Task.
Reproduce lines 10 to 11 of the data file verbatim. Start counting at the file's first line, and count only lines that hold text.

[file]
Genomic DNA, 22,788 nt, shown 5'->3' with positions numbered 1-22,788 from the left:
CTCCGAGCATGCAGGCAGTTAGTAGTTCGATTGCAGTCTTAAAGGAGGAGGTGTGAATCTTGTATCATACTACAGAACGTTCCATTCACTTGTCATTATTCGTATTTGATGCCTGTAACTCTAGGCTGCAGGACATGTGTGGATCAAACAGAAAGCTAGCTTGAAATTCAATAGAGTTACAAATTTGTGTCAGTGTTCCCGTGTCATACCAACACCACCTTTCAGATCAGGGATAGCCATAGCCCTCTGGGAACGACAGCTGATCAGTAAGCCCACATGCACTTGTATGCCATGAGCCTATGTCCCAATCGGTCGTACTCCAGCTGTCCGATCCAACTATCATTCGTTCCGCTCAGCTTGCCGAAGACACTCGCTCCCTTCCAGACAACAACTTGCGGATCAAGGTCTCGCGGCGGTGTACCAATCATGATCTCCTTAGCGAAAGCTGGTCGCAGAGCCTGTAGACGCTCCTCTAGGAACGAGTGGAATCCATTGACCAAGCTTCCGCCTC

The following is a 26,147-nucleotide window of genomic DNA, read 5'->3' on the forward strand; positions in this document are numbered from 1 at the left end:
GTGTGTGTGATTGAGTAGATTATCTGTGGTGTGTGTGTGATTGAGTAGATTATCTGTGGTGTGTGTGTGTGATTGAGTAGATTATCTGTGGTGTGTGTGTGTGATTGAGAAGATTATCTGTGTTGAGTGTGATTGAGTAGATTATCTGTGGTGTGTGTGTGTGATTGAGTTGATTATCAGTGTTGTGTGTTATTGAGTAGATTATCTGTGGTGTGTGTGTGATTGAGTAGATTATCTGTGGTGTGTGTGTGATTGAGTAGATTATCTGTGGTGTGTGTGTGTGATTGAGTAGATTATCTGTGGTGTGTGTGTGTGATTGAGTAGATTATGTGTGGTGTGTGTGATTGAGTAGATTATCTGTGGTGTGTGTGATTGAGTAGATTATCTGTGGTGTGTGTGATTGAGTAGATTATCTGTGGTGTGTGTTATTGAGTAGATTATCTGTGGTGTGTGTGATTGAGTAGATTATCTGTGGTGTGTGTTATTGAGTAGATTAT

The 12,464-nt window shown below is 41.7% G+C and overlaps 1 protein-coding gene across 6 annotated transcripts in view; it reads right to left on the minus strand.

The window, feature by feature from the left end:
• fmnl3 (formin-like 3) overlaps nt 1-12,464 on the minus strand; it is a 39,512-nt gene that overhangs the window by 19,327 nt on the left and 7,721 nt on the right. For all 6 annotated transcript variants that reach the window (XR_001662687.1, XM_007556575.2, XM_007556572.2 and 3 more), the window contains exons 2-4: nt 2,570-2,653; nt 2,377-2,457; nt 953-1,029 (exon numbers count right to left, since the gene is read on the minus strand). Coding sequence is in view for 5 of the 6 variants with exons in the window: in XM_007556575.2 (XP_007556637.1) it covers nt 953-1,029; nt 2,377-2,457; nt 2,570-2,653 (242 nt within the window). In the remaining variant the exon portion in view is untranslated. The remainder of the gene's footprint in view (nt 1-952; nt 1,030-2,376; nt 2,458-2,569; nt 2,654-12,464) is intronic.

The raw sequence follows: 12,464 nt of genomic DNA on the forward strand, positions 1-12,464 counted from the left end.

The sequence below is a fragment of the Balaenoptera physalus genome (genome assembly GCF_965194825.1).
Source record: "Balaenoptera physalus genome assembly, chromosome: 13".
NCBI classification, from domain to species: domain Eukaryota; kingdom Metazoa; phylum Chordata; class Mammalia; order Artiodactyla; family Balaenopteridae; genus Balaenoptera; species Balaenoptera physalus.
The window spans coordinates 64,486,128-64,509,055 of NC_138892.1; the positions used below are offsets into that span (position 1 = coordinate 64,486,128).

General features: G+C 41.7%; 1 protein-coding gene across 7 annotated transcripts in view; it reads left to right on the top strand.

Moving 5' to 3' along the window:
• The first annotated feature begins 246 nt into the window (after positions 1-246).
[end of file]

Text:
Source record: "Balaenoptera physalus genome assembly, chromosome: 13".
NCBI classification, from domain to species: domain Eukaryota; kingdom Metazoa; phylum Chordata; class Mammalia; order Artiodactyla; family Balaenopteridae; genus Balaenoptera; species Balaenoptera physalus.